The Chief Executive Officer of Obudu Conservation Centre (OCC), Nela Duke-Ekpenyong, has joined the African CSOs Biodiversity Alliance (ACBA). The coalition was formed in response to the need to bring African CSO voices together to influence the post-2020 CBD framework and ensure the framework reflects a coherent and authentic African voice.
AFRICAN Wildlife Foundation, AWF, the Secretariat of the alliance of over 80 African Civil Society Organisations, CSOs, Thursday continued its campaign for a better world in the face of the effect of COVID-19 pandemic.
The CSOs working in conservation, as the African CSOs Biodiversity Alliance, ACBA, in the online session titled ‘How COVID-19 Affected Policies on Wildlife Trade’ was part of the group’s strategy as aimed at engaging with the development of the post-2020 Global Biodiversity Framework in a manner that would reflect the values, rights, priorities and needs of African people.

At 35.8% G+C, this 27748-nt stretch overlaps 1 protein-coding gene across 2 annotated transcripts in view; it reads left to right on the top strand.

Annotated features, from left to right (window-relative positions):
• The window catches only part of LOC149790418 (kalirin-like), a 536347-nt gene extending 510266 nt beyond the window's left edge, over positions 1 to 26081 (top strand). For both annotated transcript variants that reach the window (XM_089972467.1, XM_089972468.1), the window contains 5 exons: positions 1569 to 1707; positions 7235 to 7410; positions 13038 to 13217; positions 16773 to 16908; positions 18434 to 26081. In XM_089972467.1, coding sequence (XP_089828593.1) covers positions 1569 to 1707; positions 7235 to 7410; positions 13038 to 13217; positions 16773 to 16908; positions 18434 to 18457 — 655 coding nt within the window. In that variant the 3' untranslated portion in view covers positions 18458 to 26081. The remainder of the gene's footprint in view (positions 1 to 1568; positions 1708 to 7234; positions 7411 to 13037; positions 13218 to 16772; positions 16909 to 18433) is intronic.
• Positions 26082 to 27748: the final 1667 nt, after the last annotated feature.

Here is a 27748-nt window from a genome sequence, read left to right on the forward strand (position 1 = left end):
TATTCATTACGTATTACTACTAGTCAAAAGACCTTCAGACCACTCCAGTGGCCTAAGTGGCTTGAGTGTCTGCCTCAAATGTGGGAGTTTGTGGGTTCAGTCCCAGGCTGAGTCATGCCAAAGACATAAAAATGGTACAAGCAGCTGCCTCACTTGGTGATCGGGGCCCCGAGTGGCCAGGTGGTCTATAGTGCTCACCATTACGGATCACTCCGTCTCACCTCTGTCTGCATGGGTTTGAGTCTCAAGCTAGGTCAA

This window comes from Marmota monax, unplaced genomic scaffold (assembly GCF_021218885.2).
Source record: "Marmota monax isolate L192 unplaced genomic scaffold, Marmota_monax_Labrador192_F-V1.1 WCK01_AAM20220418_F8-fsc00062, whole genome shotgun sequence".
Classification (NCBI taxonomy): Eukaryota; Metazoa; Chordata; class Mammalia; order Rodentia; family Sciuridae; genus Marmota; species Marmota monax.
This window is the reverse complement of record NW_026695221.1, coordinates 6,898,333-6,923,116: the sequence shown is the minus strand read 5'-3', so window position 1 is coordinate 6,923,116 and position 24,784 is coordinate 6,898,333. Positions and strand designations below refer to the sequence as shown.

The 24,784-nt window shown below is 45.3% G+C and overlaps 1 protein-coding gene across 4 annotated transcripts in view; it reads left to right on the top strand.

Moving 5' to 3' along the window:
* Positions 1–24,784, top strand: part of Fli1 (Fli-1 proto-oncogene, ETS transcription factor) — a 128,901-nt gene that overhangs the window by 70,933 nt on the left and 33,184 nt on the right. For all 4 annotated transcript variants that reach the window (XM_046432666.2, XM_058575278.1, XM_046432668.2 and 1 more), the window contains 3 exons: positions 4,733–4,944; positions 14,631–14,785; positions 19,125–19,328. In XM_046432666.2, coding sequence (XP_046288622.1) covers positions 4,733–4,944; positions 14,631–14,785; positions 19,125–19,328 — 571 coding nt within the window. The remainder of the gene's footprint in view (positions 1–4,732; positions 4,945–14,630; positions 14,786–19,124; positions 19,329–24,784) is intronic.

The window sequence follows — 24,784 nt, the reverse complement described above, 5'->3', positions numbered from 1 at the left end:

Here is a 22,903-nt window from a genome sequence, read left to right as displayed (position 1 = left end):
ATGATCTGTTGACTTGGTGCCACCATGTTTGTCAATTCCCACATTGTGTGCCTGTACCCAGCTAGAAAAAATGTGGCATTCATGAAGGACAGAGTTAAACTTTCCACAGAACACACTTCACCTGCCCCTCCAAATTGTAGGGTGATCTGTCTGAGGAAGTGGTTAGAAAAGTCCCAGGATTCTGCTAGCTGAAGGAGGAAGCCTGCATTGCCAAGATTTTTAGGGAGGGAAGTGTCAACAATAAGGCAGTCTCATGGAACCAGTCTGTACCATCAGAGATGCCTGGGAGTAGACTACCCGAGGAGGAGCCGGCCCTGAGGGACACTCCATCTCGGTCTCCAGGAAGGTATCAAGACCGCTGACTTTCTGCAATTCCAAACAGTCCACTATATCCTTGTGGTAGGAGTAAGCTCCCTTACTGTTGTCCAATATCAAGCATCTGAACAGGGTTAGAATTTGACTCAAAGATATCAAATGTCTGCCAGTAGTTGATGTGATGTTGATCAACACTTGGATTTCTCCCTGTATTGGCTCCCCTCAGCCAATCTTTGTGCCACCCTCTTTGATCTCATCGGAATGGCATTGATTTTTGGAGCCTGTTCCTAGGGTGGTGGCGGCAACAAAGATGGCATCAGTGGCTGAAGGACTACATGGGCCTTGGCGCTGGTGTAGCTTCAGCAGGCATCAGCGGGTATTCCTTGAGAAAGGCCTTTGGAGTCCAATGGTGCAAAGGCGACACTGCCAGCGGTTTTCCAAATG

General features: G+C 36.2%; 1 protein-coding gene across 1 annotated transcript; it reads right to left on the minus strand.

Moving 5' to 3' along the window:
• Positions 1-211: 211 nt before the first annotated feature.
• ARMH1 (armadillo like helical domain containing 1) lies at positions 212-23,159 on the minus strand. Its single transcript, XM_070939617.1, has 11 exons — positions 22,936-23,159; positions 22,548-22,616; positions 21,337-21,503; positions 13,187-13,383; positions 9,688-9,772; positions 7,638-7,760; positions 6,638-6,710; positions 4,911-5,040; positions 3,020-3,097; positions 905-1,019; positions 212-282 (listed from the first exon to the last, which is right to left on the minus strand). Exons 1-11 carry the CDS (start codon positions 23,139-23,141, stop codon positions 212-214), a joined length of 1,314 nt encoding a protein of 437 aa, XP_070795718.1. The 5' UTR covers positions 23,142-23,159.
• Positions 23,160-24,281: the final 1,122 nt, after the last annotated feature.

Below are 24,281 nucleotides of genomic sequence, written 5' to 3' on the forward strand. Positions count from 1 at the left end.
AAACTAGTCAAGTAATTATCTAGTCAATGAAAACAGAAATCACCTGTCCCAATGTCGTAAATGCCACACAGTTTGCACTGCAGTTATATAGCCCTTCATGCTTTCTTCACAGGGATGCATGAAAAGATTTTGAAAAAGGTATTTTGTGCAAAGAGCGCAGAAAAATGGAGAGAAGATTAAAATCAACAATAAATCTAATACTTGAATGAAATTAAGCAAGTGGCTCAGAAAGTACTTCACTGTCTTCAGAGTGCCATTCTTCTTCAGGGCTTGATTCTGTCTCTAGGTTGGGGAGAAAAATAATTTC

Nela Duke-Ekpenyong, who spoke on the campaign, said in April 2020, her wildlife NGO dedicated to protecting, restoring and increasing awareness of the wildlands and wildlife on the Obudu Plateau and surrounding Cross River National Park, joined the communications and policy working group of ACBA.
Duke-Ekpenyong who manages the external communications of the Alliance, and assisting with the country-level engagement in Nigeria, liaising with media platforms to promote ACBA’s message and campaign, said she has produced a case study on Wildlife Community Forest Reserves, Pastoralism, and Water Rehabilitation to influence the Convention on Biodiversity’s Framework on Sustainable Use.